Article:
US defence chief in Japan for talks amid suggestions of regional missile deployment

US Secretary of Defense Mark Esper will meet with his Japanese counterpart Takeshi Iwaya in Tokyo today, days after suggesting

japan us missiles

Photo: Reuters

US Secretary of Defense Mark Esper will meet with his Japanese counterpart Takeshi Iwaya in Tokyo today, days after suggesting Washington intends on deploying new, ground-based intermediate range missiles to Asia.

After withdrawing from the Intermediate-Range Nuclear Forces (INF) treaty on August 2, the Pentagon is now free to deploy missiles that have range of between 500 and 5,500 kilometres.

Such a move will likely continue to raise tensions between Beijing and Washington—already elevated over the on-going trade war and disagreements over China’s military presence in the South China Sea.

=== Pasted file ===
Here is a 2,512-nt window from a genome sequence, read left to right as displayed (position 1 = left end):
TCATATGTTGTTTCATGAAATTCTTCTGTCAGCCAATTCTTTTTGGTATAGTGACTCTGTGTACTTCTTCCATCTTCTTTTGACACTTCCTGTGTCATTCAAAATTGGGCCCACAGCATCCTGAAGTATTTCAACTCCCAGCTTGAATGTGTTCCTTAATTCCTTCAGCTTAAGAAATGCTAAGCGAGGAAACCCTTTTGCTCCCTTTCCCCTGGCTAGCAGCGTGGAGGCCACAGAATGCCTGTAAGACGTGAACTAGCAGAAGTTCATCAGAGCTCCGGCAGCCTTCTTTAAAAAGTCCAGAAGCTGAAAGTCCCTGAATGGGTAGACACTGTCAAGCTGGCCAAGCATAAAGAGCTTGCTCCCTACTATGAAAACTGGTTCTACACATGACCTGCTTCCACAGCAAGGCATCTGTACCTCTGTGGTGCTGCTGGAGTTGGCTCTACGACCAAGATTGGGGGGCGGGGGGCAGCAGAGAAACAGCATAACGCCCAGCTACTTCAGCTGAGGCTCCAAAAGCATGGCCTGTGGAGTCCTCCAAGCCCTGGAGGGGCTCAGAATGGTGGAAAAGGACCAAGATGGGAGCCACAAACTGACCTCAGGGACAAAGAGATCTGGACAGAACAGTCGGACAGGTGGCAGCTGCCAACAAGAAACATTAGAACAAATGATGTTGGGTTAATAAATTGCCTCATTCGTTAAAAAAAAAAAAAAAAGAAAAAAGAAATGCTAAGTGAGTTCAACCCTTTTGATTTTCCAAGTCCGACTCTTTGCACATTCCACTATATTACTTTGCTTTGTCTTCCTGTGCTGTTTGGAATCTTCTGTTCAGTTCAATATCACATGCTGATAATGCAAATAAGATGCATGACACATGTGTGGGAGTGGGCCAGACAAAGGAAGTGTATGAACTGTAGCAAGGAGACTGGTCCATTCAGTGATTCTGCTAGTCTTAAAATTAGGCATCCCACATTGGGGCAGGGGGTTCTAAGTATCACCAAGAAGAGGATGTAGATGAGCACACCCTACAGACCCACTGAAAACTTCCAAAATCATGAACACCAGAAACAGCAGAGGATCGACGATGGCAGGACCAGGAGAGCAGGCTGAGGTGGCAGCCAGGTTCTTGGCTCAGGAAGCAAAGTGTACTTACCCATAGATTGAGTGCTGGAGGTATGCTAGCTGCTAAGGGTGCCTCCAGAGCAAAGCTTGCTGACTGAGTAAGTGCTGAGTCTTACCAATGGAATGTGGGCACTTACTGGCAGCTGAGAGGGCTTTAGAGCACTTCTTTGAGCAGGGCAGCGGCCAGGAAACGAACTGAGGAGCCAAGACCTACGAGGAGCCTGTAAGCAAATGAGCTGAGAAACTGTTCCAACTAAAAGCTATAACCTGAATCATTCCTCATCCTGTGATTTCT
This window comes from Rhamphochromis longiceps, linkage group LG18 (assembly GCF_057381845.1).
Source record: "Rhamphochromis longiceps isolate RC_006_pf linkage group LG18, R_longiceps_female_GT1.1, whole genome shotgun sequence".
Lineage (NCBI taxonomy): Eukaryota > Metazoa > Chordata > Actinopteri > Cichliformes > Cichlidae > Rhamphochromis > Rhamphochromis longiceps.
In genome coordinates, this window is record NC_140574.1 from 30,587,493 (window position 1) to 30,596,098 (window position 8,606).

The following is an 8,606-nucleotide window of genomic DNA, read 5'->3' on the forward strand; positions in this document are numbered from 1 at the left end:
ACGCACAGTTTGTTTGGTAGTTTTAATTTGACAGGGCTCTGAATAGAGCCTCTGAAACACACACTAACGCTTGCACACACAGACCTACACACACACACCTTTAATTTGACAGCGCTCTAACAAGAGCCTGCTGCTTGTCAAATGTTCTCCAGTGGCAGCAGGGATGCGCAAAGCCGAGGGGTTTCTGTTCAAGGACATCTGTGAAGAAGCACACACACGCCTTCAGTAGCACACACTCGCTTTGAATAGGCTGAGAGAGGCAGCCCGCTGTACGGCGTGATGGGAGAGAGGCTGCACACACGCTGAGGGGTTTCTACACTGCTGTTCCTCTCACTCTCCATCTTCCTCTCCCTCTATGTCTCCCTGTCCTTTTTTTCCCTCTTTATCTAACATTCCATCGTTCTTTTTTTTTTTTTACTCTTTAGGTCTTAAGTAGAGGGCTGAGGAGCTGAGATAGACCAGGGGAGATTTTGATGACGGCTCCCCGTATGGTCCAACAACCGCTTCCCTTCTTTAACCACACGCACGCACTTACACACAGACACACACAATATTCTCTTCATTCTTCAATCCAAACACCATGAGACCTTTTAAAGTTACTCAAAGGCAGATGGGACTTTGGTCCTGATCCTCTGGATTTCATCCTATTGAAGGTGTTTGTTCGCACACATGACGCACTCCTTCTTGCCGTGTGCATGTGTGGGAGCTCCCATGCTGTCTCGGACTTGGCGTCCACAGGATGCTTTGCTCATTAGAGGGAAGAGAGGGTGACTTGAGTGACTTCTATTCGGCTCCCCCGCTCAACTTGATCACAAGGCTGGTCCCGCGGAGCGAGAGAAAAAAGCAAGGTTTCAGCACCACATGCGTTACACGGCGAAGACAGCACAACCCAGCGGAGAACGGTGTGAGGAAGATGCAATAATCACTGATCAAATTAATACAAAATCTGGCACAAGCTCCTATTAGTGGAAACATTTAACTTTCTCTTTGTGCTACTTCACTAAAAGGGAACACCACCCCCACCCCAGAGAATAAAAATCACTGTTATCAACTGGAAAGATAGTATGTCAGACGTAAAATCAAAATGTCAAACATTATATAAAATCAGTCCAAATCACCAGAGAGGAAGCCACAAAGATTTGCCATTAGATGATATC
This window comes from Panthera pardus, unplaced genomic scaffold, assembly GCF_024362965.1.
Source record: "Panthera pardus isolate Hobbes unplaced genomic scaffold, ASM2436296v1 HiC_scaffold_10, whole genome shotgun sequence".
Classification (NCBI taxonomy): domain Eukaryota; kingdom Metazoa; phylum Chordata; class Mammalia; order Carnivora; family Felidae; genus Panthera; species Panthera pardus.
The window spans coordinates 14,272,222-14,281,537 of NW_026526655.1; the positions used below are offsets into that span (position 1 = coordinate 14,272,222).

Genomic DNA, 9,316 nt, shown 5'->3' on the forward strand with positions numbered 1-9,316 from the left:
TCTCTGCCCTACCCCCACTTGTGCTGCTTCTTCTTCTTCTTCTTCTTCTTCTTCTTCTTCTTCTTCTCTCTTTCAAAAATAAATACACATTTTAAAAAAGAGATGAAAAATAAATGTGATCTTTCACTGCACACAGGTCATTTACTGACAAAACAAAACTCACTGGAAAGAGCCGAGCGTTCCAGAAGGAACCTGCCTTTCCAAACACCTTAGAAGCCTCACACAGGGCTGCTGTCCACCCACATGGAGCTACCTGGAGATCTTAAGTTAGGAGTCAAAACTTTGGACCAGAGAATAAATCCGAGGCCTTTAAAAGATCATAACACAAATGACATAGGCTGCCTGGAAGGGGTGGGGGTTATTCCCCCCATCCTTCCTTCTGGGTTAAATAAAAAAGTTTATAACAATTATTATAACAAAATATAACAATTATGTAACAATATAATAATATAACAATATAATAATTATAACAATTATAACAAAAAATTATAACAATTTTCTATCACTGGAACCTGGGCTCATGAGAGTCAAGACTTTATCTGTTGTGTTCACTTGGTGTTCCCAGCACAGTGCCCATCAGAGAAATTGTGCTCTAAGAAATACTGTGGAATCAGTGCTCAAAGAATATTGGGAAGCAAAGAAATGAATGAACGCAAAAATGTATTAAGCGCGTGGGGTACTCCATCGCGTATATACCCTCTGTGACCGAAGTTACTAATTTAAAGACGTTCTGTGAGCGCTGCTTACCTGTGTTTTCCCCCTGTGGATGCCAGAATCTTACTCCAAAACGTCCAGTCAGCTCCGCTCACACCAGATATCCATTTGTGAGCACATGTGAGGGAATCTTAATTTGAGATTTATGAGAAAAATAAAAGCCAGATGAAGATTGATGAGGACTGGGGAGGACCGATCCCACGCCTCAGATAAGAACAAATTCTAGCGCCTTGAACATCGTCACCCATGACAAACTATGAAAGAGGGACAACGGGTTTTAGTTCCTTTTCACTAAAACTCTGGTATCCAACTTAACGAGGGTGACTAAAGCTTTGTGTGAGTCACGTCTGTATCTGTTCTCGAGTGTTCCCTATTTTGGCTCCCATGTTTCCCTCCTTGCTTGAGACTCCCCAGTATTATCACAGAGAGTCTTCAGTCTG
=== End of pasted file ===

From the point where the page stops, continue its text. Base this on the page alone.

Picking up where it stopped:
As a key US ally in the region with a history of antipathy towards China, Japan is an appealing Asian country to host a new US missile deployment.

For its part, Beijing never signed the INF treaty, leaving it unconstrained to amass an arsenal of close to 300 warheads over the past three decades. Although Tokyo has a pertinent interest in ensuring regional stability by avoiding an arms race, do not discount it flirting with the US proposal. Indeed, Tokyo may see the deterrent effect of US missiles on its territory as outweighing the potential risk of conflagrating a regional arms race.

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